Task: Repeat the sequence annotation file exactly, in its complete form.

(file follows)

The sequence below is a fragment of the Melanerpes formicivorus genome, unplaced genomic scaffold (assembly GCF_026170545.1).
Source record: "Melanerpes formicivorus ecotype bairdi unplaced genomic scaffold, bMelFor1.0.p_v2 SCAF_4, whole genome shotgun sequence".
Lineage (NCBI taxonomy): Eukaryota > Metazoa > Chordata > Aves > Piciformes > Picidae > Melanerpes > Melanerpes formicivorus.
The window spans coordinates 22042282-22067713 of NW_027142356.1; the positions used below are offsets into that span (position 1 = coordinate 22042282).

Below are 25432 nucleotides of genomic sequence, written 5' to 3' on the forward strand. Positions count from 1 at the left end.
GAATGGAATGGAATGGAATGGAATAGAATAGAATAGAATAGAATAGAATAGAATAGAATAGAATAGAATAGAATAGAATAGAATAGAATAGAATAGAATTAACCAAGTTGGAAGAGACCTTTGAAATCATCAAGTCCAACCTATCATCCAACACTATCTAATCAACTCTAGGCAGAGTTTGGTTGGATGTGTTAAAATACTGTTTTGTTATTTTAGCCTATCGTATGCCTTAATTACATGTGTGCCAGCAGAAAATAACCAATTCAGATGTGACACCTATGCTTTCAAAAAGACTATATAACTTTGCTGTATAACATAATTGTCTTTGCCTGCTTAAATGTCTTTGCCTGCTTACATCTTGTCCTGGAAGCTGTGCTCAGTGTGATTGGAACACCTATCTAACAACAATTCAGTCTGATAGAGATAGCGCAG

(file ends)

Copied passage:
The sequence below is a fragment of the Melanerpes formicivorus genome, unplaced genomic scaffold (assembly GCF_026170545.1).
Source record: "Melanerpes formicivorus ecotype bairdi unplaced genomic scaffold, bMelFor1.0.p_v2 SCAF_4, whole genome shotgun sequence".
Lineage (NCBI taxonomy): Eukaryota > Metazoa > Chordata > Aves > Piciformes > Picidae > Melanerpes > Melanerpes formicivorus.
The window spans coordinates 22042282-22067713 of NW_027142356.1; the positions used below are offsets into that span (position 1 = coordinate 22042282).

Below are 25432 nucleotides of genomic sequence, written 5' to 3' on the forward strand. Positions count from 1 at the left end.
GAATGGAATGGAATGGAATGGAATAGAATAGAATAGAATAGAATAGAATAGAATAGAATAGAATAGAATAGAATAGAATAGAATAGAATAGAATAGAATTAACCAAGTTGGAAGAGACCTTTGAAATCATCAAGTCCAACCTATCATCCAACACTATCTAATCAACTCTAGGCAGAGTTTGGTTGGATGTGTTAAAATACTGTTTTGTTATTTTAGCCTATCGTATGCCTTAATTACATGTGTGCCAGCAGAAAATAACCAATTCAGATGTGACACCTATGCTTTCAAAAAGACTATATAACTTTGCTGTATAACATAATTGTCTTTGCCTGCTTAAATGTCTTTGCCTGCTTACATCTTGTCCTGGAAGCTGTGCTCAGTGTGATTGGAACACCTATCTAACAACAATTCAGTCTGATAGAGATAGCGCAG